Fostering plants production and consumption, as well as their medicinal use and the role in honey production, would enhance women’s economic autonomy. Whilst the group dealing with the reintroduction of local breed of Red Maasai Sheep, came up with a more technical proposal. Their project was based on the students’ idea to develop an application to facilitate interaction between different livestock keepers, to increase the chance of a successful re-entry of the breed. A third group dealt with the challenges to deepen the small-scale tea farmers knowledge on tea processing in the region of Olenguruone. Tea was not a traditional Kenyan crop but rather a good introduction at the time of the British colonial regime.
Thus, the small producers, unable to transform their crop, end up in buying their own product at a very high cost after being processed by the local tea industry.
To circumvent this, the members of the Winter School proposed to establish a new Slow Food community of small-scale tea farmers, with the goal of exchanging knowledge, as well as creating a farmers association to increase the bargaining power of the farmers. A fourth and last group designed a project about the Borana community, which is located in the northern part of Kenya. This community is known for keeping the traditional pastoral way of camel and livestock farming.
Nowadays, it faces many different problems concerning droughts due to climate change as well as market access issues, education, unemployment and vanishing tribal identity.
To try and tackle the issues in the community, the members of the team designed an entrepreneurial skills lab, fostering the bottom-up approach, to educate youth in the community and to give them the opportunity to solve their problems. Together with the excursions, the Winter School offered the opportunity to enjoy gastronomic experiences and events. The activities around food preparation ranged from learning how to cook traditional Kenyan food – with the Slow Food cook’s alliance member Ezekiel Manyara – to presenting own traditional foodstuffs – on an intercultural eat-in at Baraka Agricultural College streamed online on the Slow Food Youth Network Instagram.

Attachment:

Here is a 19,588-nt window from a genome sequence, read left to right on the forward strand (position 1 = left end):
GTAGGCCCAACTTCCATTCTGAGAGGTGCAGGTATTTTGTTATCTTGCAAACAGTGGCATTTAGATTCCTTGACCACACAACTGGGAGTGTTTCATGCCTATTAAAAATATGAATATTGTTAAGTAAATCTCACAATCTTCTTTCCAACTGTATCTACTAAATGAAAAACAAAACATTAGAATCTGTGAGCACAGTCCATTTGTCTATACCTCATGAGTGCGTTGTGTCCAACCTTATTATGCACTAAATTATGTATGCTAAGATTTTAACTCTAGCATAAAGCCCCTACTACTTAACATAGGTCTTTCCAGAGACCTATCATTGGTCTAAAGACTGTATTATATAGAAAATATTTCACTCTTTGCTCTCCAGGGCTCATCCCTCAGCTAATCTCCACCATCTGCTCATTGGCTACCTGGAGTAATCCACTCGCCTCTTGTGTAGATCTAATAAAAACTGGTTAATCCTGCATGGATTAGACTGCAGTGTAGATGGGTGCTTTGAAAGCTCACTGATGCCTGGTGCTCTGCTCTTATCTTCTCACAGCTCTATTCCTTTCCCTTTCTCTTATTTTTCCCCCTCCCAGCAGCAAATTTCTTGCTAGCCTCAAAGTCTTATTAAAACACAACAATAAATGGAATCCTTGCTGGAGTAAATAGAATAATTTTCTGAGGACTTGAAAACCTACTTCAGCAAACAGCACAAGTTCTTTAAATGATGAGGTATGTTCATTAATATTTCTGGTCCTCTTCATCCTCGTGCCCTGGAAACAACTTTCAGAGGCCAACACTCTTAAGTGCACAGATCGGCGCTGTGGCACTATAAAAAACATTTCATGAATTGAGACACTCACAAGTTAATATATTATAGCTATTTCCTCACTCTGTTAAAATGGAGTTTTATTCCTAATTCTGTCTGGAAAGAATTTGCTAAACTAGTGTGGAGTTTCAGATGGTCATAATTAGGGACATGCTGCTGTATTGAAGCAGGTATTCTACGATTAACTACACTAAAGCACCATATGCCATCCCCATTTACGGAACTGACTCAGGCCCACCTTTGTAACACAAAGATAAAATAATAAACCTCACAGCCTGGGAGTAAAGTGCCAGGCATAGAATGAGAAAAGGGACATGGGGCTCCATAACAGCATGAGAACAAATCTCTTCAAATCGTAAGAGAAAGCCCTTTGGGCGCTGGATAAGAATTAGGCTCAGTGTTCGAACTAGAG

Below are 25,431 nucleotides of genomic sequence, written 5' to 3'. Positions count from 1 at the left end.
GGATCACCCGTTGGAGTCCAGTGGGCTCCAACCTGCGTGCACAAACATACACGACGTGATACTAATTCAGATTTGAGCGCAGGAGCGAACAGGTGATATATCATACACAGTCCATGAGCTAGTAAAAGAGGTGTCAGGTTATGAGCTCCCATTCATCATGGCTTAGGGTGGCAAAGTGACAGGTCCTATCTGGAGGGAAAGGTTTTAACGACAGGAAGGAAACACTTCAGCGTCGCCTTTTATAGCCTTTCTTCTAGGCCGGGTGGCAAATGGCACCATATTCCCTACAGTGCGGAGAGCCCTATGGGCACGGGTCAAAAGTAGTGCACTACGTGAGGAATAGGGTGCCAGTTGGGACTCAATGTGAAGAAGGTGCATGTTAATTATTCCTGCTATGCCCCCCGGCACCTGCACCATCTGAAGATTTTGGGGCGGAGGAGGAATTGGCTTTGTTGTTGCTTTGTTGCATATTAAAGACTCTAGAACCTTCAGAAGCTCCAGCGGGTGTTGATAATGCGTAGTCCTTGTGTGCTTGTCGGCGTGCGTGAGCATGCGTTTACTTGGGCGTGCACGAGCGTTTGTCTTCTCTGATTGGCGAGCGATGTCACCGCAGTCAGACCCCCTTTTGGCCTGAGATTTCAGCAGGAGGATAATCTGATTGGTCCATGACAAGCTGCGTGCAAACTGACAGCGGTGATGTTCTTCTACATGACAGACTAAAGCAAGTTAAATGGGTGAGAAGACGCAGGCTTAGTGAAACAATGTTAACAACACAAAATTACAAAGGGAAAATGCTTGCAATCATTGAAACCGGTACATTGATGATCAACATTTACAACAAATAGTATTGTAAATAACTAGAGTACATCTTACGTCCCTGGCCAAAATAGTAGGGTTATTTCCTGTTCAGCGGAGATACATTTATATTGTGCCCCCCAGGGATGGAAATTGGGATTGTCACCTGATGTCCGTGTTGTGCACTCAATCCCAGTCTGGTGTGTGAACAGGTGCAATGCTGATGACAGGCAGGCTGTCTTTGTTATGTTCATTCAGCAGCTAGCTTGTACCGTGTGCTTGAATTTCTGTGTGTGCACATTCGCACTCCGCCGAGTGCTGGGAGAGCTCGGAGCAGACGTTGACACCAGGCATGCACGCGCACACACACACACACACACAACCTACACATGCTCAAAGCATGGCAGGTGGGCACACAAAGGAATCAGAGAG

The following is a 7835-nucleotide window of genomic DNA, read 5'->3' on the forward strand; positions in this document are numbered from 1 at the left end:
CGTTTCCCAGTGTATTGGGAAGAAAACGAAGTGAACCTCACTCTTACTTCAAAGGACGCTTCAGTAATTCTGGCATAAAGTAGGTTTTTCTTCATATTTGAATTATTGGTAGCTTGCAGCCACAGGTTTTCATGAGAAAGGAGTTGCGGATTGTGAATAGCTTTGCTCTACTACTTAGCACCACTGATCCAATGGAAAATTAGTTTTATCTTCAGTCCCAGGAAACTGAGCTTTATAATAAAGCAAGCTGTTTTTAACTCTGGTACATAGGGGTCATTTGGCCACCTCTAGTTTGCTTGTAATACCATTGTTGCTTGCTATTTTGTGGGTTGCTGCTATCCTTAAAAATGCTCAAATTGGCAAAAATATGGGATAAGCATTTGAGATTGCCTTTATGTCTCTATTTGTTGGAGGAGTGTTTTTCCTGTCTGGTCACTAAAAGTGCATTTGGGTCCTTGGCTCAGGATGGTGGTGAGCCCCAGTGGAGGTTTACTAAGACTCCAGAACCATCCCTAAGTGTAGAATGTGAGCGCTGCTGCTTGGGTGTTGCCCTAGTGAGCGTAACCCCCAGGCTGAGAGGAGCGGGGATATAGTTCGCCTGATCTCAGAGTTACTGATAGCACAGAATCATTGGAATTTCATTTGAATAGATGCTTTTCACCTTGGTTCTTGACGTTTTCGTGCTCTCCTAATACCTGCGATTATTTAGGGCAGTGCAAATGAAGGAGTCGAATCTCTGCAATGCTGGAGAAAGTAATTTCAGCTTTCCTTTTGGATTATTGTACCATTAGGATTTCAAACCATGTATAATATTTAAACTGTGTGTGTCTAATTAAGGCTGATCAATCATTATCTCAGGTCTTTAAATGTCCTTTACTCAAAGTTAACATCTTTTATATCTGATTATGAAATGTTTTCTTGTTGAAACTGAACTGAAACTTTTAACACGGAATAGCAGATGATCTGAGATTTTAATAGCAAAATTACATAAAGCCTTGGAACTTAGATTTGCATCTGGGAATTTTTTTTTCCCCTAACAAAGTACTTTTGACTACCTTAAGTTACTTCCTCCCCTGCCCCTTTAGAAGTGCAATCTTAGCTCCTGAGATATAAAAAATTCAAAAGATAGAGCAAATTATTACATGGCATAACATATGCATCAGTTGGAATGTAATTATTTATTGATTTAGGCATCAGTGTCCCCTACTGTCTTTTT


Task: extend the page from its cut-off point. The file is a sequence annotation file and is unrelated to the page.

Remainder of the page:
Throughout all the excursions the participants had the opportunity to eat traditional Kenyan dishes always prepared in an artisanal way by the community members, such as Ogiek Honey, Mursik, Nyama Choma, Ugali, Mukimo, Chapati…
This ensured delicious meals and contributed to learning and enjoying the hospitality and friendship of the hosts. The first Winter School of SFYN, Slow Food Kenya and UNIMIB set the basis to make a true difference. It firstly educated the participants and lecturers on everyone’s responsibility to change the food system. Consumer decisions in Europe, shape the food system in Kenya. Seeing the success of the first winter school, the Slow Food Youth Network has decided to offer further intercultural and interdisciplinary think tanks.